Linguistic description

Linguistic description

Work of objectively describing a particular language

In the study of language, description or descriptive linguistics is the work of objectively analyzing and describing how language is actually used (or how it was used in the past) by a speech community.[1]

All academic research in linguistics is descriptive; like all other scientific disciplines, it seeks to describe reality, without the bias of preconceived ideas about how it ought to be.[2][3][4][5] Modern descriptive linguistics is based on a structural approach to language, as exemplified in the work of Leonard Bloomfield and others.[6] This type of linguistics utilizes different methods in order to describe a language such as basic data collection, and different types of elicitation methods.[7]

Descriptive versus prescriptive linguistics

Linguistic description is often contrasted with linguistic prescription,[8] which is found especially in education and in publishing.[9][10]

As English-linguist Larry Andrews describes it, descriptive grammar is the linguistic approach which studies what a language is like, as opposed to prescriptive, which declares what a language should be like.[11]:25 In other words, descriptive grammarians focus analysis on how all kinds of people in all sorts of environments, usually in more casual, everyday settings, communicate, whereas prescriptive grammarians focus on the grammatical rules and structures predetermined by linguistic registers and figures of power. An example that Andrews uses in his book is fewer than vs less than.[11]:26 A descriptive grammarian would state that both statements are equally valid, as long as the meaning behind the statement can be understood. A prescriptive grammarian would analyze the rules and conventions behind both statements to determine which statement is correct or otherwise preferable. Andrews also believes that, although most linguists would be descriptive grammarians, most public school teachers tend to be prescriptive.[11]:26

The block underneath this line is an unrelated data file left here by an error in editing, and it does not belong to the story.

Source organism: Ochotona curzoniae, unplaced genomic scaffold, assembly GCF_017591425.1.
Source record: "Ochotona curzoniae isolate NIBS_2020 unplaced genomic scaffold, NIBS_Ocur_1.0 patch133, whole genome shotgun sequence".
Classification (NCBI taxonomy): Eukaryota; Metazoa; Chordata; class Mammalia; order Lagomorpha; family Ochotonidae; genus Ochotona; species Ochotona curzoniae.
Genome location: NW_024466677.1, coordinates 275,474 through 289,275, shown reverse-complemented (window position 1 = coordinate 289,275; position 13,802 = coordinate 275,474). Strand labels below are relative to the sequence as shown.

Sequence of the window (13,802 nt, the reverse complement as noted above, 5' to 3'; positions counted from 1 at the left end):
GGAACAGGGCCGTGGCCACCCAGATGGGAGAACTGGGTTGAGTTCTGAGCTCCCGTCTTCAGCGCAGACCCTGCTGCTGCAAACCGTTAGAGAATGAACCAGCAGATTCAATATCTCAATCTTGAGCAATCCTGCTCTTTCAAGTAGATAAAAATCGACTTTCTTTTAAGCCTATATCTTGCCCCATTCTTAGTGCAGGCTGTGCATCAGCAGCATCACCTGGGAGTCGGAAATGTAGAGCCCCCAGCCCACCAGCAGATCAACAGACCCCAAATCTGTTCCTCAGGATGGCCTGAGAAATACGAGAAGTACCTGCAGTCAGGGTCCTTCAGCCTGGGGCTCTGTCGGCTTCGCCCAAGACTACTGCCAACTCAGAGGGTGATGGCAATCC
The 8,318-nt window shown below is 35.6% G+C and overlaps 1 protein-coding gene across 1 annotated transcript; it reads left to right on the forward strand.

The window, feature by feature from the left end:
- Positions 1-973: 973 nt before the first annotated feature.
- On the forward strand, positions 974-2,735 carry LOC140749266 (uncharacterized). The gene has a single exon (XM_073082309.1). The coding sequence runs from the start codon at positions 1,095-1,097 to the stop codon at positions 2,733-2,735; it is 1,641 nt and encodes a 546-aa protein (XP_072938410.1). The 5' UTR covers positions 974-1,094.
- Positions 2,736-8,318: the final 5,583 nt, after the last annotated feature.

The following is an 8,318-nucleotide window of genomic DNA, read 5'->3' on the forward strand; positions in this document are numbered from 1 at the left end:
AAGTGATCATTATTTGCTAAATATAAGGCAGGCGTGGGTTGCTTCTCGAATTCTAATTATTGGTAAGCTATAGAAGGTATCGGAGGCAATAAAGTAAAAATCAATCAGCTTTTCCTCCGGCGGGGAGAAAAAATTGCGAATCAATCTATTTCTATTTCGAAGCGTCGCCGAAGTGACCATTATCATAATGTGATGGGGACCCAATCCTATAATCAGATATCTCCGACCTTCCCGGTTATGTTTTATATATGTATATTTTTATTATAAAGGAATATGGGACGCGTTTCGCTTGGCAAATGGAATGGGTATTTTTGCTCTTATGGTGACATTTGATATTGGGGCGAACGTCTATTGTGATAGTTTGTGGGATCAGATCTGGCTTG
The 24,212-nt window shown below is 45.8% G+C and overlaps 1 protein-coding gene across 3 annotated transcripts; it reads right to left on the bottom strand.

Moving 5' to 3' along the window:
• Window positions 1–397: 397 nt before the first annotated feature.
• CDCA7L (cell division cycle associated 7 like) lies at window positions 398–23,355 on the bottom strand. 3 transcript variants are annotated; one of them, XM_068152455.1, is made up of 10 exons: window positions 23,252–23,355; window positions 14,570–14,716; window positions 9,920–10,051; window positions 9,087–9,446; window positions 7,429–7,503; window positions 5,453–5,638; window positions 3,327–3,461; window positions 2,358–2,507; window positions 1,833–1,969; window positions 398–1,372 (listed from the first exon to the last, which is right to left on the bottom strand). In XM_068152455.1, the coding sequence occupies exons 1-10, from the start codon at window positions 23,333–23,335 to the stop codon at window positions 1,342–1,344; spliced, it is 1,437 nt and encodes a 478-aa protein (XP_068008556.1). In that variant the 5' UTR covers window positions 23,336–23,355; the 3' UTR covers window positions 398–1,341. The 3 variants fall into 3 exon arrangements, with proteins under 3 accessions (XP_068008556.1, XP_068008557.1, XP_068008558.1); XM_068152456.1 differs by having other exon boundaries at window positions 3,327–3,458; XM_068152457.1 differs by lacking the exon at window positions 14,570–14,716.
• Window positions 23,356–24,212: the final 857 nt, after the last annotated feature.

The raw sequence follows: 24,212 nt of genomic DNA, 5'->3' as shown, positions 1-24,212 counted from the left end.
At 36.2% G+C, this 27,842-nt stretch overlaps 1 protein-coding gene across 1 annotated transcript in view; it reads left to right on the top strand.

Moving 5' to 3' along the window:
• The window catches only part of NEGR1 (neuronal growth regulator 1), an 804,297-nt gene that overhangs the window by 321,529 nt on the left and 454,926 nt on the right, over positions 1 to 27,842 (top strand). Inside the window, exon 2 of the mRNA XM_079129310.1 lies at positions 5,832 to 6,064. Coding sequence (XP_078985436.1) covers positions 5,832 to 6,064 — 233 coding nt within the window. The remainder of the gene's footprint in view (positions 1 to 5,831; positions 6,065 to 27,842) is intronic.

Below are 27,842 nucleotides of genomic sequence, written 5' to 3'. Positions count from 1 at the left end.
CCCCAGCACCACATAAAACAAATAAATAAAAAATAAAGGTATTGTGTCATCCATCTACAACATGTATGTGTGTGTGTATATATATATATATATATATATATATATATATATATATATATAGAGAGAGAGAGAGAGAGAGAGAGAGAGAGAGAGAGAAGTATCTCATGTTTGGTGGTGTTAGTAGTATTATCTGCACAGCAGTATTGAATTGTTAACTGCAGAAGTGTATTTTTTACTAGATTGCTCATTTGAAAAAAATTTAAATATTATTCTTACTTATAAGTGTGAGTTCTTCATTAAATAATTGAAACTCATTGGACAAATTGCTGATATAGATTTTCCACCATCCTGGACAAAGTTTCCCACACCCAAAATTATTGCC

History of the discipline

The earliest known descriptive linguistic work took place in a Sanskrit community in northern India; the most well-known scholar of that linguistic tradition was Pāṇini, whose works are commonly dated to around the 5th century BCE.[1] Philological traditions later arose around the description of Greek, Latin, Chinese, Tamil, Hebrew, and Arabic. The description of modern European languages did not begin before the Renaissance – e.g. Spanish in 1492, French in 1532, English in 1586; the same period saw the first grammatical descriptions of Nahuatl (1547) or Quechua (1560) in the New World, followed by numerous others.[1]:185

Even though more and more languages were discovered, the full diversity of language was not yet fully recognized. For centuries, language descriptions tended to use grammatical categories that existed for languages considered to be more prestigious, like Latin.

Linguistic description as a discipline really took off at the end of the 19th century, with the Structuralist revolution (from Ferdinand de Saussure to Leonard Bloomfield), and the notion that every language forms a unique symbolic system, different from other languages, worthy of being described “in its own terms”.[1]:185


The first critical step of language description is to collect data. To do this a researcher does fieldwork in a speech community of their choice, and they record samples from different speakers. The data they collect often comes from different kind of speech genres that include narratives, daily conversations, poetry, songs and many others.[12] While speech that comes naturally is preferred, researchers use elicitation, by asking speakers for translations, grammar rules, pronunciation, or by testing sentences using substitution frames. Substitution frames are pre-made sentences put together by the researcher that are like fill in the blanks. They do this with nouns and verbs to see how the structure of the sentence might change or how the noun and verb might change in structure.[12]